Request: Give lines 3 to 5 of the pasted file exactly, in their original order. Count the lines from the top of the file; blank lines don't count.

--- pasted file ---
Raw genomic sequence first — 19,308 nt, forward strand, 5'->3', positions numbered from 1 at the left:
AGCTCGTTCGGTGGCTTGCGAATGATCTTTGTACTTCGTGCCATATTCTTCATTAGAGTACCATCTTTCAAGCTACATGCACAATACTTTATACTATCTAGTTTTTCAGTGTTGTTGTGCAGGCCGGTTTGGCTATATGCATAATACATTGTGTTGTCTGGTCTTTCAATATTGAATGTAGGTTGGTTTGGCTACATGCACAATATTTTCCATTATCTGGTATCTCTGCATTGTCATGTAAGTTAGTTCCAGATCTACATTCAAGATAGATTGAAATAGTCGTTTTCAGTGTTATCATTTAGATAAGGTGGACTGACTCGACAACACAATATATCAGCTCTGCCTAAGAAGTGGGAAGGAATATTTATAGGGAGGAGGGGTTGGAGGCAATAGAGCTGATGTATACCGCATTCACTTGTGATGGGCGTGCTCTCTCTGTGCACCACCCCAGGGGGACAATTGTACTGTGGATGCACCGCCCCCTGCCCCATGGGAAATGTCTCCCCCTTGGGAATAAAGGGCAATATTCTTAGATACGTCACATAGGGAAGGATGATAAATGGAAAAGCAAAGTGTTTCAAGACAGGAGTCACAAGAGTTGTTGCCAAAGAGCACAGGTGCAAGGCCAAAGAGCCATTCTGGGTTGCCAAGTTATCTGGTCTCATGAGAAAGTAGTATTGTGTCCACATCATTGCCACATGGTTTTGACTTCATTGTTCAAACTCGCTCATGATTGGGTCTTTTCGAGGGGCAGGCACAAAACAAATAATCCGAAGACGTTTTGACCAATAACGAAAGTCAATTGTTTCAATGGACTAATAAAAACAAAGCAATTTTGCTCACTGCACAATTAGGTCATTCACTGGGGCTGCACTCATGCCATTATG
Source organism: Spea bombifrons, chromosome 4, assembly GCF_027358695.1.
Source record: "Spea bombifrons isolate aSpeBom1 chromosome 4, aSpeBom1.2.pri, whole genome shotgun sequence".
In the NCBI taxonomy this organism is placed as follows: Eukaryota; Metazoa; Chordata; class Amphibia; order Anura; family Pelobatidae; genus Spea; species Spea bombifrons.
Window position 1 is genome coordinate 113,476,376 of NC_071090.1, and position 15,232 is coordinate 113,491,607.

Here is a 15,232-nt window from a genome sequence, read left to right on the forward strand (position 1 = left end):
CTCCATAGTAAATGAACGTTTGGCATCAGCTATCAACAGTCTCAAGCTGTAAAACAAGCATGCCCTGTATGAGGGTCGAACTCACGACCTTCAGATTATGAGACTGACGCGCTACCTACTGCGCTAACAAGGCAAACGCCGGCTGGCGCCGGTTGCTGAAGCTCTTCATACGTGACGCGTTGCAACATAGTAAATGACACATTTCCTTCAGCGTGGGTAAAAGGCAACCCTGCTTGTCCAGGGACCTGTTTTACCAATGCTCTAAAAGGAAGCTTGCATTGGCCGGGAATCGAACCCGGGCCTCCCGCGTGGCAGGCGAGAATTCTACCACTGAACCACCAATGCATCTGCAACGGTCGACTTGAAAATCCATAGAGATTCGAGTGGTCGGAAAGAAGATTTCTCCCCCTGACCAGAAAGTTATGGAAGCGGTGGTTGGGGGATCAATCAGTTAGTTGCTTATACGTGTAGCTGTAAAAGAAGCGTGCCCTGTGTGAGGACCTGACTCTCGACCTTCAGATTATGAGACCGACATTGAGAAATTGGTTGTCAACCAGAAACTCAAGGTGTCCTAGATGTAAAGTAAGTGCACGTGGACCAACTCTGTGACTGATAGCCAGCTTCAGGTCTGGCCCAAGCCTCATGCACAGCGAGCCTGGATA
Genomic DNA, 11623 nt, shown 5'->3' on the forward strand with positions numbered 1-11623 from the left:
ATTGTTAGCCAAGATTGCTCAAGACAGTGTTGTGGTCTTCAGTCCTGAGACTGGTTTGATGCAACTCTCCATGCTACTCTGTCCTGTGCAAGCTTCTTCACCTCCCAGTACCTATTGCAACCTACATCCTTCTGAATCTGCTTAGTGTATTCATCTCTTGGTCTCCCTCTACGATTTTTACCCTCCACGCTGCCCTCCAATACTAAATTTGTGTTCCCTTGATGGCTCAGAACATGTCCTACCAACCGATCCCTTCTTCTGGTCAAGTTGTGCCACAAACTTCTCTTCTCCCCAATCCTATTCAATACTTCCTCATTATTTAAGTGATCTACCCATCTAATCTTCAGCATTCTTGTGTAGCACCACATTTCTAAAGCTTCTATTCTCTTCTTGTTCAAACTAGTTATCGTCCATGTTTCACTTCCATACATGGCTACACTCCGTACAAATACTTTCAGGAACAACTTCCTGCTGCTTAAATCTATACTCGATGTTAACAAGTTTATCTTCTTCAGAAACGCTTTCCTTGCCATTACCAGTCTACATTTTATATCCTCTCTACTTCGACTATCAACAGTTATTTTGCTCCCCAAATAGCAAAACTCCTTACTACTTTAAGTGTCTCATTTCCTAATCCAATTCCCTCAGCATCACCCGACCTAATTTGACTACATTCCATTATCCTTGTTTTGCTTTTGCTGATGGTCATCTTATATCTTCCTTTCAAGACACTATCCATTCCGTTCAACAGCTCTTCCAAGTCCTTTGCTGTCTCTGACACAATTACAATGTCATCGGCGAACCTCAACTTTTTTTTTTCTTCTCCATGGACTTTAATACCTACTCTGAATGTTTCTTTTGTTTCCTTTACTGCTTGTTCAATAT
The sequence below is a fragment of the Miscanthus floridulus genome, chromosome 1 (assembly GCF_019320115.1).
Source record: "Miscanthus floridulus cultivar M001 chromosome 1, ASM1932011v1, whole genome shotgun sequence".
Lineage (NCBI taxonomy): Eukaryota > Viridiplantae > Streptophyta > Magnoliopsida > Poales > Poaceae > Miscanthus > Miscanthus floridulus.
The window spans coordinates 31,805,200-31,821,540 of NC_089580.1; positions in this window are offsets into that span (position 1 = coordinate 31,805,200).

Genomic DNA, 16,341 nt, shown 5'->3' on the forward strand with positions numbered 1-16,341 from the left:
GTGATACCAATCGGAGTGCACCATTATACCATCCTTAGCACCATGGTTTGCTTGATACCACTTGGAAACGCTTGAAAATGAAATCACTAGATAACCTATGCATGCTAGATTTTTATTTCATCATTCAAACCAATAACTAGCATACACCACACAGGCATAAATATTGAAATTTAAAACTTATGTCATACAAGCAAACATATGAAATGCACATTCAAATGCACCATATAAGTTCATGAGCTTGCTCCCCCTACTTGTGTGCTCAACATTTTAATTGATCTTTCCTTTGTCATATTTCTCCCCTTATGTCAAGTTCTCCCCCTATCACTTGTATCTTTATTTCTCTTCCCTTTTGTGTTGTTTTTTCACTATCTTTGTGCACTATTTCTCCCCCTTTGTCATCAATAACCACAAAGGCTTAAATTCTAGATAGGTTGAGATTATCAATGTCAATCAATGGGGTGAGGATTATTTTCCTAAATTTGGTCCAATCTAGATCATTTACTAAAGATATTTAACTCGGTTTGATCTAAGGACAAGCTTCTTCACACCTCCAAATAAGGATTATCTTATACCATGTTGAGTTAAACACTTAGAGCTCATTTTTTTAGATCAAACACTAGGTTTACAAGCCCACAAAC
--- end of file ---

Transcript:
Source organism: Spea bombifrons, chromosome 4, assembly GCF_027358695.1.
Source record: "Spea bombifrons isolate aSpeBom1 chromosome 4, aSpeBom1.2.pri, whole genome shotgun sequence".
In the NCBI taxonomy this organism is placed as follows: Eukaryota; Metazoa; Chordata; class Amphibia; order Anura; family Pelobatidae; genus Spea; species Spea bombifrons.